We had driven the Land Cruiser as far as we could go. Despite its gigantic Nitto Terragrappler tires and 350-hp Chevy small block, there was no way it could scale the 100-foot cliff in our path. We would be on foot the rest of the day.
We were at the edge of the family ranch in San Dimas, Calif., an area festooned with thick chaparral, rattlesnakes, mountain lions, ticks and poison oak. Our job was to make it over the hill and investigate the next valley. Pops was thinking about buying it and he wanted pictures, my pictures.
Pops tends to simplify things. When he said "a few-hour hike" it translated to a day and a half. Although he might have been able to do it in that timeframe, normal people like us would need more time, a lot more.
We had looked at the area using Google Earth and it looked rough, even from a few thousand feet. Seeing it up close was terrifying. Unless pops was planning on building a tribute to Mt. Everest, I'd refer to this landscape as "un-passable." Unless your name was Ivan "Ironman" Stewart, no vehicle was getting through this wilderness.
Somewhat primitive by today's standards, our off-road truck has no windows, no radio, no heat or AC and no fancy-schmancy suspension system. It's transportation on the most base level. Most likely the Land Cruiser could have made the trip; the problem was that none of us has that much faith in his off-road prowess. Moreover, this car is nigh un-killable, having survived numerous rollovers, mud bogs, bullets, etc. I love this car simply because it continues to run.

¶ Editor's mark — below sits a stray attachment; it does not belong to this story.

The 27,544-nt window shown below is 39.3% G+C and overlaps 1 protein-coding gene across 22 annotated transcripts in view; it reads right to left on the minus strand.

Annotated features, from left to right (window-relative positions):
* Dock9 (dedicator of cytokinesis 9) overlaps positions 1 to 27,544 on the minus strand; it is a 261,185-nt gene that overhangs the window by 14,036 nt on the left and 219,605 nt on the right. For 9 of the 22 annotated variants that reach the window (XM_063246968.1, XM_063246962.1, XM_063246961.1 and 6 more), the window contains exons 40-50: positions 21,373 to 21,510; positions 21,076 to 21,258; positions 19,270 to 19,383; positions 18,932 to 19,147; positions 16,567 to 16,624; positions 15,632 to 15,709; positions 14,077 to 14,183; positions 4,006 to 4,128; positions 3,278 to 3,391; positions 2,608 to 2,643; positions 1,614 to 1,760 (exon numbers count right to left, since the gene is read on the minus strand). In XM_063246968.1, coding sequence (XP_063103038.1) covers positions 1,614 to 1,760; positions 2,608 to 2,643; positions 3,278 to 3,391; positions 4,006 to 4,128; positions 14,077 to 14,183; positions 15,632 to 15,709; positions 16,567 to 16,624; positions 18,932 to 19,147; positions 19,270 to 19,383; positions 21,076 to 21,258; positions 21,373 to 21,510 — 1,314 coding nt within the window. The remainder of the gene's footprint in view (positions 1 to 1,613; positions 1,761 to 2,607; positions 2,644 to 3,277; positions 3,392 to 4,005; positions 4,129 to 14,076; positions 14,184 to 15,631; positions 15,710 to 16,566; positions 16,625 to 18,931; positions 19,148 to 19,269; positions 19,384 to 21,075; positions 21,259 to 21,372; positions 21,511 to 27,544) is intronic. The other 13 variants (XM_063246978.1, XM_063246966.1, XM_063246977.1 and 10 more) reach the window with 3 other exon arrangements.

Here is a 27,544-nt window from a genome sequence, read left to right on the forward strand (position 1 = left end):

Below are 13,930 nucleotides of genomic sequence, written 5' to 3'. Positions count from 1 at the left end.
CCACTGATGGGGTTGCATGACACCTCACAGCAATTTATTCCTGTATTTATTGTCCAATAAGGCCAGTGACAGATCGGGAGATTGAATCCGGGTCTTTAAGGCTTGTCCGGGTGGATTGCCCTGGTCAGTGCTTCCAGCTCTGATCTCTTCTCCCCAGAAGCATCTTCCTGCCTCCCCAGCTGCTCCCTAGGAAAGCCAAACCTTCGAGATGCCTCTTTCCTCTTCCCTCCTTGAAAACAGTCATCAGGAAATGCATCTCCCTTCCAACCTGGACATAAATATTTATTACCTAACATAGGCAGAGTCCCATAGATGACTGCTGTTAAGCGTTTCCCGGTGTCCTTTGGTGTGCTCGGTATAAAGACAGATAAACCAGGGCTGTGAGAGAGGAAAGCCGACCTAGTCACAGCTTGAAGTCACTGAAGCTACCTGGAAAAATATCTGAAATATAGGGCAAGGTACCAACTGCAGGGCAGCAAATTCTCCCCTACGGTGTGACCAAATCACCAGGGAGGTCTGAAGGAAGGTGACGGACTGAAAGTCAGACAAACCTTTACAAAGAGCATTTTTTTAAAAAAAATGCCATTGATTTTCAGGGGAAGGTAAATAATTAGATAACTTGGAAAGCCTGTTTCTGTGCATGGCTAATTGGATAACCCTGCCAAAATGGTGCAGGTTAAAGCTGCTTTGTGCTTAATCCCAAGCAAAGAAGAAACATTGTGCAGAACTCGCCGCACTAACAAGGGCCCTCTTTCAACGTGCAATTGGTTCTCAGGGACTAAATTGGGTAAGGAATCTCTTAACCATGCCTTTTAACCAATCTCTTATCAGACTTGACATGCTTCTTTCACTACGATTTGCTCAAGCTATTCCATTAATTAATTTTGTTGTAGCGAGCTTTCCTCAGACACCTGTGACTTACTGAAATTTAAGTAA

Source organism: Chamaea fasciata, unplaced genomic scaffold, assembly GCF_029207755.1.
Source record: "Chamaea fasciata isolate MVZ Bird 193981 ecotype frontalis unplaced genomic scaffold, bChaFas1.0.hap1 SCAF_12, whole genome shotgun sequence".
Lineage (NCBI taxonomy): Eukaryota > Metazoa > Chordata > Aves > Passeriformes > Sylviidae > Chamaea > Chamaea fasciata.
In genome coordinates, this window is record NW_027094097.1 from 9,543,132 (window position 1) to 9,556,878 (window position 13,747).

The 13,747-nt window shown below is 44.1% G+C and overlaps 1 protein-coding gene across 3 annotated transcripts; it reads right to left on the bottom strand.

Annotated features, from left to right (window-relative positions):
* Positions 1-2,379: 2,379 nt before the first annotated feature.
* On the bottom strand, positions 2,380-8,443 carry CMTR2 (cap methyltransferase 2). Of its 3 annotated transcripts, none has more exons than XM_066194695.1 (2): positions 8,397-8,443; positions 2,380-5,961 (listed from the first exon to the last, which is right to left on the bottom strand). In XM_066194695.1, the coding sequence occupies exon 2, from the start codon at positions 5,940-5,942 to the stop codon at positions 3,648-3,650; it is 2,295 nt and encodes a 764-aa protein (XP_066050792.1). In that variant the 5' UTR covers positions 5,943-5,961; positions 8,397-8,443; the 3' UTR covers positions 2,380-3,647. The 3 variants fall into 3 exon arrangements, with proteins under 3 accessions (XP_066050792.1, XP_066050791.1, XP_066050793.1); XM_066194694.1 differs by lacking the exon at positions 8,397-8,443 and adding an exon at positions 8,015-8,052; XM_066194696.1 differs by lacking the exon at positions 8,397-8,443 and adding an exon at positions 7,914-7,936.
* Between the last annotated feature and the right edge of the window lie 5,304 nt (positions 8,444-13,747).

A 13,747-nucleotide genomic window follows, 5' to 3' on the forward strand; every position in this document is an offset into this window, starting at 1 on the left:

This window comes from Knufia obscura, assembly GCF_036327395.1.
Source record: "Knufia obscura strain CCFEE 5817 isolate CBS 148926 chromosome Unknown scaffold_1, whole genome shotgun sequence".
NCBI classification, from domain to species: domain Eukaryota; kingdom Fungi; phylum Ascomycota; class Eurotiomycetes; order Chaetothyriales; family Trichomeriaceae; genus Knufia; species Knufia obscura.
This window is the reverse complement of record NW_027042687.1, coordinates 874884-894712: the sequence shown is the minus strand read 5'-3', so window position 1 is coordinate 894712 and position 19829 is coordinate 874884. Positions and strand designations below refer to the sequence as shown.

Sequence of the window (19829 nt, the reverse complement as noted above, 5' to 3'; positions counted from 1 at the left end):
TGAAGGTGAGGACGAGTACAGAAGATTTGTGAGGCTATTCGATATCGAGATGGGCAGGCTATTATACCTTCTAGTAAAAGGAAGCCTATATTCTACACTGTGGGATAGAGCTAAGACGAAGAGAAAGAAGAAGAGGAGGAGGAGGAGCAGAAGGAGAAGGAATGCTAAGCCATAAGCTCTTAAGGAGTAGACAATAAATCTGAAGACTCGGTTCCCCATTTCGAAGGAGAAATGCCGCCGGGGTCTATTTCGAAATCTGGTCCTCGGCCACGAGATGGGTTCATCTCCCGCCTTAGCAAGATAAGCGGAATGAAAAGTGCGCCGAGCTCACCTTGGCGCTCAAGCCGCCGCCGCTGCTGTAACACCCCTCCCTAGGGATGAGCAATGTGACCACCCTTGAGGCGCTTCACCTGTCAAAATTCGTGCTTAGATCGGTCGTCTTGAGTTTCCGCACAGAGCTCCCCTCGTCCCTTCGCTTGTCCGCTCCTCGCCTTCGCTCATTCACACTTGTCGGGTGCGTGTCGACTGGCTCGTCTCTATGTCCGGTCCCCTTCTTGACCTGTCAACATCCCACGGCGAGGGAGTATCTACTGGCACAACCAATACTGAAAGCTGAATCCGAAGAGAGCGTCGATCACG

In contrast, I looked at the Porsche Cayenne parked down below. GPS, SAT radio, active self-leveling suspension, traction control, personal video system, personal HVAC system, power lift gate, on and on. Nice car? You bet, but I had to wonder how long until one of its electronic doo-dads took a dump. How much would its first major service cost? How long would it survive at Falcon Ranch?
I both love and hate in-car technology. I love it for the functionality and convenience and hate it for its inherent need for maintenance. Plus, I don't like becoming dependent on systems I don't really need.
All this was academic. We still needed to chart the "North 40" and it appeared the old fashioned (on foot) way was our only option.
A neighbor of mine (former electrical engineer for Northrop) had been toying with FPV systems on RC planes. An FPV (first-person view) camera system is piloted remotely through an LCD visor device worn on the pilot's head. Basically, the pilot sees what the video camera in the plane sees. The U.S. military is using the same technology in Afghanistan to great effect.
The entire setup cost somewhere around $450. Just a few years ago this technology was science fiction. I would now be using it to chart the wilds.
Sitting in the air-conditioned comfort of the Porsche cabin, I was able to fly above the entire area and record video at heights less than 20 feet. Lots of deer, oak trees, a few mine shafts and a sizable stream ran through the center of the property. Despite its forbidding defenses, the land was quite nice. No wonder Pops wanted it.
And then it hit me. A few minutes ago I was railing against the perils of technology. And now, I'm utilizing ultra-high tech to do my chores, while sitting in a super-posh car no less. Talk about conflicted.
Most likely Pops will annex the property and we will need to build a road to get there. Unless of course, we can burrow through the hillside. I hear the Japanese build an awesome tunnel boring machine. And they equip them with air conditioning and CD players. I might have to test drive one of those.